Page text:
Activism: Bristol hit the headlines in 2020 after its statue of Edward Colston — the 17th-century merchant, MP and slave trader who supported and endowed many public institutions in the city — was toppled during a Black Lives Matter protest. In fact, the city has a long tradition of grassroots activism and radical politics — from the 1831 reform riots to the Bristol Bus Boycott of 1963.

Street art: The city’s radical spirit is often reflected in its street art. And there’s a lot of it. One of Bristol’s most famous exports is Banksy, and you’ll find many of his works in the city, including The Girl with the Pierced Eardrum, Well-Hung Lover, and The Mild, Mild West.

Day One

Museums and galleries in Bristol

Industrial cranes by the dicks

M Shed is where to explore the city’s history. Image: Londonist

If you want to find out more about both Bristolian history and contemporary life in the city, you need to visit M Shed. Highlights at this fantastic free-entry museum include the electric cranes and steam train, and the toppled statue of Colston.

Meanwhile, Bristol Museum and Art Gallery boasts Egyptian mummies, some of the best-preserved dinosaurs to be found in the UK, a Banksy and loads of other art stretching from all over the world. It’s also free to visit.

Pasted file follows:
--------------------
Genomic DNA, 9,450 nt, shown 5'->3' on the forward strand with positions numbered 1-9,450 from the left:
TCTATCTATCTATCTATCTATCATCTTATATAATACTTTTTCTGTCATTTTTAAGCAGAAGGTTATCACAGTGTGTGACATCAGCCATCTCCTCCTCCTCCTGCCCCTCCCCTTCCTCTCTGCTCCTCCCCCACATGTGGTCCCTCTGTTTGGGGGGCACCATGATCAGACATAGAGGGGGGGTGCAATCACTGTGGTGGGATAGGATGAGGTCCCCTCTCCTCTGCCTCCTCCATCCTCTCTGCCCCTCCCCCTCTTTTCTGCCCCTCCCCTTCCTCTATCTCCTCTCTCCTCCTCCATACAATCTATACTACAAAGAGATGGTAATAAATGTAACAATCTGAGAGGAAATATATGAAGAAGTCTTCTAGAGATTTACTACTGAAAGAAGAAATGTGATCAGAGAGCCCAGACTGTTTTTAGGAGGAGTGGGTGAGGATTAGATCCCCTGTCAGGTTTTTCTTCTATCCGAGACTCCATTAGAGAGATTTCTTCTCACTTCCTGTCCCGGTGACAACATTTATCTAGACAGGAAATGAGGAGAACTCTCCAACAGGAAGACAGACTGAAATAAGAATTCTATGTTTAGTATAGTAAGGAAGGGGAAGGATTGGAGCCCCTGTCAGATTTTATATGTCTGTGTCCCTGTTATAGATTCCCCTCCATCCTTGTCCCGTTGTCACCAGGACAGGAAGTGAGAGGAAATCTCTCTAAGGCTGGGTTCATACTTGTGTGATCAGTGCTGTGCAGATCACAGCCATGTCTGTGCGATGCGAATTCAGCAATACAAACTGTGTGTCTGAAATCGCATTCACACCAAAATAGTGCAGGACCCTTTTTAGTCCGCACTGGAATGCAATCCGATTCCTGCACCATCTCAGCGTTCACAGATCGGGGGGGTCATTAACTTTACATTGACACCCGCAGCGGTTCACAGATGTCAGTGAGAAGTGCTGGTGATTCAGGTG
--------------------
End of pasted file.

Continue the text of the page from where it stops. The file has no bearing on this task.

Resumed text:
For lovers of the contemporary arts, there’s the Arnolfini, which hosts exhibitions creative workshops, film screenings, and more.

Shopping in Bristol

Image: Londonist

Visit Bristol on the last weekend of the month to take advantage of The M32 Flea Market — a buzzy bargain-hunter’s paradise that pops up on selected Saturdays on a motorway underpass. Here you’ll find rack after rack of second-hand treasures (think suede jackets and Adidas trainers for less than a tenner a pop), antique homeware, and handmade products that range from the sublime (we spotted some lovely geometric jewellery) to the bizarre (succulent in a toddler’s shoe, anyone?)

For artisanal goods, there’s also Cargo — Bristol’s answer to Boxpark — and the bijou boutiques of Clifton Village. St Nicholas Market, housed in The Corn Exchange, is worth a look for the neo-Palladian architecture alone. Bibliophiles should make a beeline for The Last Bookshop, where all titles cost just £4 — including glossy coffee table numbers.

Bristol nightlife